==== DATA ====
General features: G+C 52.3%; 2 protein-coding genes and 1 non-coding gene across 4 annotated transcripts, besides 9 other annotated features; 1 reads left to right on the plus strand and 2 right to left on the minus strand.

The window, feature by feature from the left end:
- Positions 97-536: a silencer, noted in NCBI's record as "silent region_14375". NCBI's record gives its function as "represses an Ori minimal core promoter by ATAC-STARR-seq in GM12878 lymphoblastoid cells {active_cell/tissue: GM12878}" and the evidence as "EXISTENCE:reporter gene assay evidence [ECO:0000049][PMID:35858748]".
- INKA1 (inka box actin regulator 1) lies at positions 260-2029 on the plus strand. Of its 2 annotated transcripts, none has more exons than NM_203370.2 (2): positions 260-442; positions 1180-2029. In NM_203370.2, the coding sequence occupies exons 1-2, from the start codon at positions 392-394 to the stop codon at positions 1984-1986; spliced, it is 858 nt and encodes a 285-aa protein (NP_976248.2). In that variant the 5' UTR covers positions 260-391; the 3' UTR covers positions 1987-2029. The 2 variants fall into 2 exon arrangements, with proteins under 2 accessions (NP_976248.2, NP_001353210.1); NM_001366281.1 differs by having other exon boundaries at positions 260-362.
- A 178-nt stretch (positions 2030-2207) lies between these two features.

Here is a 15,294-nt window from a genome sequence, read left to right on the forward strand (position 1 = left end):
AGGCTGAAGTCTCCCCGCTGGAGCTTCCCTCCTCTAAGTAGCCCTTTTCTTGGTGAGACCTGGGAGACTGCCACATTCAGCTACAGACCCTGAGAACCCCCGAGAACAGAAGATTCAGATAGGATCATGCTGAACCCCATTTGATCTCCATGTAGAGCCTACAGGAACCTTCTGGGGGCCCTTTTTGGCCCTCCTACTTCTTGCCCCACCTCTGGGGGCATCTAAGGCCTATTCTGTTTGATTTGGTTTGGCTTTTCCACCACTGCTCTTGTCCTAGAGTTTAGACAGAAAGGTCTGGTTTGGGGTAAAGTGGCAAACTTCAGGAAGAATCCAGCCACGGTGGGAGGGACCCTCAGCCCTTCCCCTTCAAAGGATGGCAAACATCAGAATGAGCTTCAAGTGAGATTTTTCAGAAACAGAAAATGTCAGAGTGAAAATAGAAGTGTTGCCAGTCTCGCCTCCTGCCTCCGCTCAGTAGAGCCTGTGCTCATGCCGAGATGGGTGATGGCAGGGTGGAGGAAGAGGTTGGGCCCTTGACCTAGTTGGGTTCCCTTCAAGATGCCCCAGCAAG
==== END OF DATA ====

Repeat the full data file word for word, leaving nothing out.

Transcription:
General features: G+C 52.3%; 2 protein-coding genes and 1 non-coding gene across 4 annotated transcripts, besides 9 other annotated features; 1 reads left to right on the plus strand and 2 right to left on the minus strand.

The window, feature by feature from the left end:
- Positions 97-536: a silencer, noted in NCBI's record as "silent region_14375". NCBI's record gives its function as "represses an Ori minimal core promoter by ATAC-STARR-seq in GM12878 lymphoblastoid cells {active_cell/tissue: GM12878}" and the evidence as "EXISTENCE:reporter gene assay evidence [ECO:0000049][PMID:35858748]".
- INKA1 (inka box actin regulator 1) lies at positions 260-2029 on the plus strand. Of its 2 annotated transcripts, none has more exons than NM_203370.2 (2): positions 260-442; positions 1180-2029. In NM_203370.2, the coding sequence occupies exons 1-2, from the start codon at positions 392-394 to the stop codon at positions 1984-1986; spliced, it is 858 nt and encodes a 285-aa protein (NP_976248.2). In that variant the 5' UTR covers positions 260-391; the 3' UTR covers positions 1987-2029. The 2 variants fall into 2 exon arrangements, with proteins under 2 accessions (NP_976248.2, NP_001353210.1); NM_001366281.1 differs by having other exon boundaries at positions 260-362.
- A 178-nt stretch (positions 2030-2207) lies between these two features.

Here is a 15,294-nt window from a genome sequence, read left to right on the forward strand (position 1 = left end):
AGGCTGAAGTCTCCCCGCTGGAGCTTCCCTCCTCTAAGTAGCCCTTTTCTTGGTGAGACCTGGGAGACTGCCACATTCAGCTACAGACCCTGAGAACCCCCGAGAACAGAAGATTCAGATAGGATCATGCTGAACCCCATTTGATCTCCATGTAGAGCCTACAGGAACCTTCTGGGGGCCCTTTTTGGCCCTCCTACTTCTTGCCCCACCTCTGGGGGCATCTAAGGCCTATTCTGTTTGATTTGGTTTGGCTTTTCCACCACTGCTCTTGTCCTAGAGTTTAGACAGAAAGGTCTGGTTTGGGGTAAAGTGGCAAACTTCAGGAAGAATCCAGCCACGGTGGGAGGGACCCTCAGCCCTTCCCCTTCAAAGGATGGCAAACATCAGAATGAGCTTCAAGTGAGATTTTTCAGAAACAGAAAATGTCAGAGTGAAAATAGAAGTGTTGCCAGTCTCGCCTCCTGCCTCCGCTCAGTAGAGCCTGTGCTCATGCCGAGATGGGTGATGGCAGGGTGGAGGAAGAGGTTGGGCCCTTGACCTAGTTGGGTTCCCTTCAAGATGCCCCAGCAAG